I still remember the first time I read this sentence by J. I. Packer: “God’s purpose in revelation is to make friends with us.” I marveled at the thought that the God of the universe wanted to be friends with me. Could it be true?
I now know that through the means of Holy Scripture God shares his life, light, and love with us. He communicates in order to commune with us. He reveals his character in order to elicit our trust. He announces the saving gospel of his Son to sweep us up into his reign of grace and fit us for the new heavens and earth: “The seals are broken, the stone rolled away from the door of the tomb, and that greatest of all mysteries brought to light—that Christ, God’s Son became man, that God is Three and One, that Christ suffered for us, and will reign forever.”
Three exhortations follow:
We should read the Bible. The community of the redeemed should be a community of readers. But not any kind of reading will do. According to the classical Christian tradition, reading well requires learning a set of dispositions—studiousness, attentiveness, humility, modesty, docility, and patience. These virtues reinforce the truth that we receive God’s Word and sit under it as servants. We do not stand over it as interpretive Lords, nor do we sit beside it as God’s equals. God is “absolute giver”; we are “absolute receivers.”
Since God reveals himself not only to inform our minds but transform our lives, let’s prayerfully cultivate these virtues as God’s people, so that we might profit from our time sitting before his feet.
We should meditate on the Bible. I’ve noted in sermons that the Hebrew word for “meditate” means to “mutter, to speak in a low voice, to talk to oneself.” Picture in your mind’s eye someone who whispers the truths of God’s Word under his or her breath throughout the day. Or picture a dog salivating over and chewing on his bone. That’s what we’re to do with God’s Word.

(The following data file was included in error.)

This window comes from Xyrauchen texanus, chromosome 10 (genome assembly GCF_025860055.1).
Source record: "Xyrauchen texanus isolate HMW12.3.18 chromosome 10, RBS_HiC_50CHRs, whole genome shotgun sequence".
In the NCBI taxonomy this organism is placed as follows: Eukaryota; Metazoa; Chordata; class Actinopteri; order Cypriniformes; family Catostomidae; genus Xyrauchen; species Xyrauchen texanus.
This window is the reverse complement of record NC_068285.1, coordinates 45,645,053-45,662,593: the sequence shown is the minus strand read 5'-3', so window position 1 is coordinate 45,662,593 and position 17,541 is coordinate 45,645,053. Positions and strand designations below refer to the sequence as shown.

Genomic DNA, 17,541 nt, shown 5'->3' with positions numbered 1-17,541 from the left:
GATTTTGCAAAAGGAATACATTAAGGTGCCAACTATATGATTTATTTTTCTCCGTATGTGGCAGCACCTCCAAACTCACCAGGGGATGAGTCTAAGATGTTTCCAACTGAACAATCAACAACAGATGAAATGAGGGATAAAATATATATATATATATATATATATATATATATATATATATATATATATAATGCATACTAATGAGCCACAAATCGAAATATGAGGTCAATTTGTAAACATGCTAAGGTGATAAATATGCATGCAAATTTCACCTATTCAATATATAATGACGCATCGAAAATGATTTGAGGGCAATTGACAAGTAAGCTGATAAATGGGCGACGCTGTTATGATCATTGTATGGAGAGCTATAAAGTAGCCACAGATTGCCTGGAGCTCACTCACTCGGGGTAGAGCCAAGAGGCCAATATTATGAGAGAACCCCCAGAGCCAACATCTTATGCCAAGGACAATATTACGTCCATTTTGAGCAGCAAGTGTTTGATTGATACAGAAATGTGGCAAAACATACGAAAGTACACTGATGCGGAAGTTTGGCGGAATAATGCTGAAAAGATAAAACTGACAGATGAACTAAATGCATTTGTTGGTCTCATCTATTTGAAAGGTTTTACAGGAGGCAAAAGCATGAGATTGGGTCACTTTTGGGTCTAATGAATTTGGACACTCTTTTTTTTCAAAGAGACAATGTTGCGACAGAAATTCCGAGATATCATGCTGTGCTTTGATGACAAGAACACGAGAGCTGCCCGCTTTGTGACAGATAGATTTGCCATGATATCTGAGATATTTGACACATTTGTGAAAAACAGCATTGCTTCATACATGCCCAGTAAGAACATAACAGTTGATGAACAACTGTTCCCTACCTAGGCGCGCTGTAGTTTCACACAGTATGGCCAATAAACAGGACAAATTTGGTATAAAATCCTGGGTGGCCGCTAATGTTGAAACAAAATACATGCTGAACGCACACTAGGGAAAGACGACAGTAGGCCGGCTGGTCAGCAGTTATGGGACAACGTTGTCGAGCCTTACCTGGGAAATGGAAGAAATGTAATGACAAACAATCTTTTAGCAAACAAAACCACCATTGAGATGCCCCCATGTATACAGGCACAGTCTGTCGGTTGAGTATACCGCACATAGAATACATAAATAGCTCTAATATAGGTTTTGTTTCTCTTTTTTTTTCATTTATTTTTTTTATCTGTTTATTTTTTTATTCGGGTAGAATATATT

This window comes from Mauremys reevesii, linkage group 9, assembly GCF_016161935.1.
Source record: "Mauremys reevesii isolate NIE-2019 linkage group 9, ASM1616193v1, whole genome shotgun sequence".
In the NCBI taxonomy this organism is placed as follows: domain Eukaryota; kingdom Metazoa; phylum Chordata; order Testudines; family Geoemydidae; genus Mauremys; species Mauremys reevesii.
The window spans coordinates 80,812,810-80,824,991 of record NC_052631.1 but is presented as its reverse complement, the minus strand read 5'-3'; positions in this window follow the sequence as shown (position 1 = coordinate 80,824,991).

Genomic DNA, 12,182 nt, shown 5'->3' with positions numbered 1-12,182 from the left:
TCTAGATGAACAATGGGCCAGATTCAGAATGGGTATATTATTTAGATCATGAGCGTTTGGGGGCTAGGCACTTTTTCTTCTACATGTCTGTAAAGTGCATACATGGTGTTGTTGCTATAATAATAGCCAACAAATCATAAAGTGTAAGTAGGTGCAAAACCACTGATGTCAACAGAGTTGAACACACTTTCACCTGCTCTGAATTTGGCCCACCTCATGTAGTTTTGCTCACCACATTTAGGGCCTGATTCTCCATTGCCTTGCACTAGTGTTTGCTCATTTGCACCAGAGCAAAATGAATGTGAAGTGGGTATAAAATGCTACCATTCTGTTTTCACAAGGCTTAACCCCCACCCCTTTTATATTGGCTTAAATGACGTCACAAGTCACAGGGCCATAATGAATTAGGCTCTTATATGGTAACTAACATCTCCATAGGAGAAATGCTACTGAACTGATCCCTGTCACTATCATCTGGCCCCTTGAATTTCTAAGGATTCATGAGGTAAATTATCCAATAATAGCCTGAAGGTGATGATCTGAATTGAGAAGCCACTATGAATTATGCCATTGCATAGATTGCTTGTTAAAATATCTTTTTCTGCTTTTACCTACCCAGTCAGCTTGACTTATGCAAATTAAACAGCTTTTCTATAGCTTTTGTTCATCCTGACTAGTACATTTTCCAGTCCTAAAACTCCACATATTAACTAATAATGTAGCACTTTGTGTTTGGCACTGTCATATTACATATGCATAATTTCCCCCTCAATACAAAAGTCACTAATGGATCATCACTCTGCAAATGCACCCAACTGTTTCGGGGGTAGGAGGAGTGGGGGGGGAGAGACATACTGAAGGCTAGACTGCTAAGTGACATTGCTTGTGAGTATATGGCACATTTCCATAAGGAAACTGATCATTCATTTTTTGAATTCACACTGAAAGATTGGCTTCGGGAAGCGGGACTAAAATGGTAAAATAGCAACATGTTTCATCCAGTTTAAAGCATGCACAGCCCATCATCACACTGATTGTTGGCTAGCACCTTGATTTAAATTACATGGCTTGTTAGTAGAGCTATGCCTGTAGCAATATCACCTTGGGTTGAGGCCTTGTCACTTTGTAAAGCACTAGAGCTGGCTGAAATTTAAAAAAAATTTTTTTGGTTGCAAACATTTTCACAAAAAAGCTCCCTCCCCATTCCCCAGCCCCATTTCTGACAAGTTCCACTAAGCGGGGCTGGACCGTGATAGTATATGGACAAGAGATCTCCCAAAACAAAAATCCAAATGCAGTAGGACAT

The best way for me to meditate on Scripture is to force myself to answer questions like the following:
Am I living in light of this? What difference does this make? Am I taking this seriously? If I believed and held to this, how would that change things? What does this teach me about God and his character? About human nature, character, and behavior? About church, or life in the people of God? What does this mean for my relationship with God? To myself? To this or that person or group? To this or that behavior or habit? To my friends, to the culture? Be concrete—is there something you must stop doing because of it? Is there something you should start doing? Why might God be showing this to you today? What is going on now in your life to which this would be relevant?
We all prefer the secure confines of predictability and the armor of false peace, but the Bible urge us to open ourselves up to our Savior and taste the freedom of enslavement to Christ.
We should cherish the Bible. That God in his kindness shares a portion of his knowledge with creatures summons us to wonder, astonishment, trust, and gratitude.
I can do no better than conclude with Herman Bavinck (1854–1921), who shows us that God reveals himself to us in Scripture . . .
. . . to the end of re-creating the whole person after God’s image and likeness and thus to transform that person into a mirror of God’s attributes and perfections. Hence the object of revelation cannot only be to teach human beings, to illuminate their intellects (rationalism), or to prompt them to practice virtue (moralism), or to arouse religious sensations (mysticism). God’s aim in special revelation is both much deeper and reaches much farther. It is none other than to redeem human beings in their totality of body and soul with all their capacities and powers.
And so we pray:
Blessed Lord, who caused all holy Scriptures to be written for our learning: Grant us so to hear them, read, mark, learn, and inwardly digest them, that we may embrace and ever hold fast the blessed hope of everlasting life, which you have given us in our Savior Jesus Christ; who lives and reigns with you and the Holy Spirit, one God, forever and ever. Amen (Thomas Cranmer’s Collect for the Second Sunday in Advent).
 Martin Luther, The Bondage of the Will, trans. J. I. Packer and O. R. Johnston (Grand Rapids: Revell, 1957), 71.
 Charles P. Arand, “Luther on the Creed,” Lutheran Quarterly 20 (2006): 1–25.
 Timothy Keller, Prayer: Experiencing Awe and Intimacy with God (New York: Dutton, 2014), 148, 154, 158–159.
 Herman Bavinck, Reformed Dogmatics, Vol. 1, Prolegomena, ed. John Bolt, trans. John Vriend (Grand Rapids, MI: Baker Academic, 2003), 346, emphasis mine.